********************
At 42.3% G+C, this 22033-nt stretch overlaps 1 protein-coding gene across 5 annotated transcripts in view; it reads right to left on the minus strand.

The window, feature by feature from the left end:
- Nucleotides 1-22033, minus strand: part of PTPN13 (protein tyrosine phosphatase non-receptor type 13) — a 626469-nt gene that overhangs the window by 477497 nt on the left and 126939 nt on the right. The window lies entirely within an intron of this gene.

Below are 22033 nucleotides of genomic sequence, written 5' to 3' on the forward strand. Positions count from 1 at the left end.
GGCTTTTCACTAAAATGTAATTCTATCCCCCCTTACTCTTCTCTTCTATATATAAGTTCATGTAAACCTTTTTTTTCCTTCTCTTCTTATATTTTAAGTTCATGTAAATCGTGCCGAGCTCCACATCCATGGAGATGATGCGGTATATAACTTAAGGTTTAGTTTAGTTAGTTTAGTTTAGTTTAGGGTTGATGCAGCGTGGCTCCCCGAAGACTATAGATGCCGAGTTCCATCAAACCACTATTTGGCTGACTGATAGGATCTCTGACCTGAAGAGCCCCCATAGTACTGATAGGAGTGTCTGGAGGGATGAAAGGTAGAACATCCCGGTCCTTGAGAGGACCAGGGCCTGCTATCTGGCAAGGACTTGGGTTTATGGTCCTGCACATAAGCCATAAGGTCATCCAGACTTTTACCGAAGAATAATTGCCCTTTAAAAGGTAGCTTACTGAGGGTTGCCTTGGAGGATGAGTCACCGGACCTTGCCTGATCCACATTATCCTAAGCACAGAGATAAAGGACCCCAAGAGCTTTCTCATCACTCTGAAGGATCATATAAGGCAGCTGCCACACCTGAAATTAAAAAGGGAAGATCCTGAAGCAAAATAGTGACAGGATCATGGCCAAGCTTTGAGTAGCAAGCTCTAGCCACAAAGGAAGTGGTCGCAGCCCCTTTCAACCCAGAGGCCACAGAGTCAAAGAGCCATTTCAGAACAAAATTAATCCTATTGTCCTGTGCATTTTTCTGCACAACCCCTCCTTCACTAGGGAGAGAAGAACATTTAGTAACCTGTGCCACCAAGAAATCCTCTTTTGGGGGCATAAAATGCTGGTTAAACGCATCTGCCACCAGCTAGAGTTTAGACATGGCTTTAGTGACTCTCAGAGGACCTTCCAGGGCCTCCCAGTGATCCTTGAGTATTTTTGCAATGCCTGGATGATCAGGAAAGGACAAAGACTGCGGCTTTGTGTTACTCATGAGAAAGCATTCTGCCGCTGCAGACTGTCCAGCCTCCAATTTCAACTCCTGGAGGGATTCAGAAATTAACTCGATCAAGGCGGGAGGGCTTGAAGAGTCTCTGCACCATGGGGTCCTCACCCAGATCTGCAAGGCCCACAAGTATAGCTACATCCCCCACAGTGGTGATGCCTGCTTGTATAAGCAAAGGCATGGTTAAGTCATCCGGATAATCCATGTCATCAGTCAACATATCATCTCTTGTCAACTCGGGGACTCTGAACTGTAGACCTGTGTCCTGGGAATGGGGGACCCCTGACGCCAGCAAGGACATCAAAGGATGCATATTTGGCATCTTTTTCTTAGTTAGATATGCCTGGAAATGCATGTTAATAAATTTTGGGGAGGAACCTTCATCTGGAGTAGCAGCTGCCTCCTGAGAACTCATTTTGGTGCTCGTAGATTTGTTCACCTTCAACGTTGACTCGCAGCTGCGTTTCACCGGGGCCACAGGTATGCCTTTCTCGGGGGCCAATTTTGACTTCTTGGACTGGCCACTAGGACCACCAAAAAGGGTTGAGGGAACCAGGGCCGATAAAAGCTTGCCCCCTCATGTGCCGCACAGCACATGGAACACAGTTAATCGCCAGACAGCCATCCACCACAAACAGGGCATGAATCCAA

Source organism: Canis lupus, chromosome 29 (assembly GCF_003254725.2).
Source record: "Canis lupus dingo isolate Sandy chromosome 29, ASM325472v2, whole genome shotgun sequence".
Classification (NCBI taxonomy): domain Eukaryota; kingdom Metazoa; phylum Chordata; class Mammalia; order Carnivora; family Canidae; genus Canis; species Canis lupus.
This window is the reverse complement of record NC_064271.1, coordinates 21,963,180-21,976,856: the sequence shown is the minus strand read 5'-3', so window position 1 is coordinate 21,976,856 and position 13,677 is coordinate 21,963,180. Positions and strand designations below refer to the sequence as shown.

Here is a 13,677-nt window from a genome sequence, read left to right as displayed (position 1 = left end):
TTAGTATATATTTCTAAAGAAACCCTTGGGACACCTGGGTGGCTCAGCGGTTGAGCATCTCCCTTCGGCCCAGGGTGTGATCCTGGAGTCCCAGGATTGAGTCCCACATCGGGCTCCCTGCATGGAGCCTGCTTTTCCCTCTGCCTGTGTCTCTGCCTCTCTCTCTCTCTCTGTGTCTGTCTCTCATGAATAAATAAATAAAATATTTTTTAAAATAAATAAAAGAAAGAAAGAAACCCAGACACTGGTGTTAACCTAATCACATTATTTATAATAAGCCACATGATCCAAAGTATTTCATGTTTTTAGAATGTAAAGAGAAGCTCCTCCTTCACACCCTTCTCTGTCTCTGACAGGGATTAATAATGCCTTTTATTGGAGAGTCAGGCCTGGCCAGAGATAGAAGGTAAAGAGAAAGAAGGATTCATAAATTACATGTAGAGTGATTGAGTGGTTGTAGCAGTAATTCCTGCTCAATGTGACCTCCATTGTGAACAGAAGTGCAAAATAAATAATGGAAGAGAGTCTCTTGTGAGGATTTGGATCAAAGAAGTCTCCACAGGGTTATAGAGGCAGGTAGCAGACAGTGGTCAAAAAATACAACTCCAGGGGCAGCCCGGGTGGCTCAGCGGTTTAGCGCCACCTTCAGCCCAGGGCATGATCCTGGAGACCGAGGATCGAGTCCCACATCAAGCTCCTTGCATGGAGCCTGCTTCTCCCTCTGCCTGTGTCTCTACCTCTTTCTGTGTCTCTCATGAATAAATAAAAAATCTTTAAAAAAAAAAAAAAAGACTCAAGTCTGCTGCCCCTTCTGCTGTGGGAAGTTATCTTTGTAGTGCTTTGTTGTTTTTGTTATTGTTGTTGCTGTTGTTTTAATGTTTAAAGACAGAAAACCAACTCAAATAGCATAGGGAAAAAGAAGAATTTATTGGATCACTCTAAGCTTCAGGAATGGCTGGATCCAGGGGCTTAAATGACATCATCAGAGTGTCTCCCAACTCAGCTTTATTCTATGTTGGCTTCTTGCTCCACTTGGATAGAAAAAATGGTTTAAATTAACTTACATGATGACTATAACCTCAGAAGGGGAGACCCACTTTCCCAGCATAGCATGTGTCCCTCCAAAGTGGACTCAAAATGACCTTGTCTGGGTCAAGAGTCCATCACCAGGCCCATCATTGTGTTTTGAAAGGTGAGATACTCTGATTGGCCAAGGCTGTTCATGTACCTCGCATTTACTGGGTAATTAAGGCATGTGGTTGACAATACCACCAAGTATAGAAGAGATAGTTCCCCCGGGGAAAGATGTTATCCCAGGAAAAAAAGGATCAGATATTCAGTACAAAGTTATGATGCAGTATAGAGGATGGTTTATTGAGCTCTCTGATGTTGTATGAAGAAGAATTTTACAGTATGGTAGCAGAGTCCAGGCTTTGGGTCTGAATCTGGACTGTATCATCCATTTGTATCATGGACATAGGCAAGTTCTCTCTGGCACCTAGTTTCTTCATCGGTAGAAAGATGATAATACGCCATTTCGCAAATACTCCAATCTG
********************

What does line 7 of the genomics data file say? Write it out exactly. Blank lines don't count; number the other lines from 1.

Source record: "Canis lupus dingo isolate Sandy chromosome 29, ASM325472v2, whole genome shotgun sequence".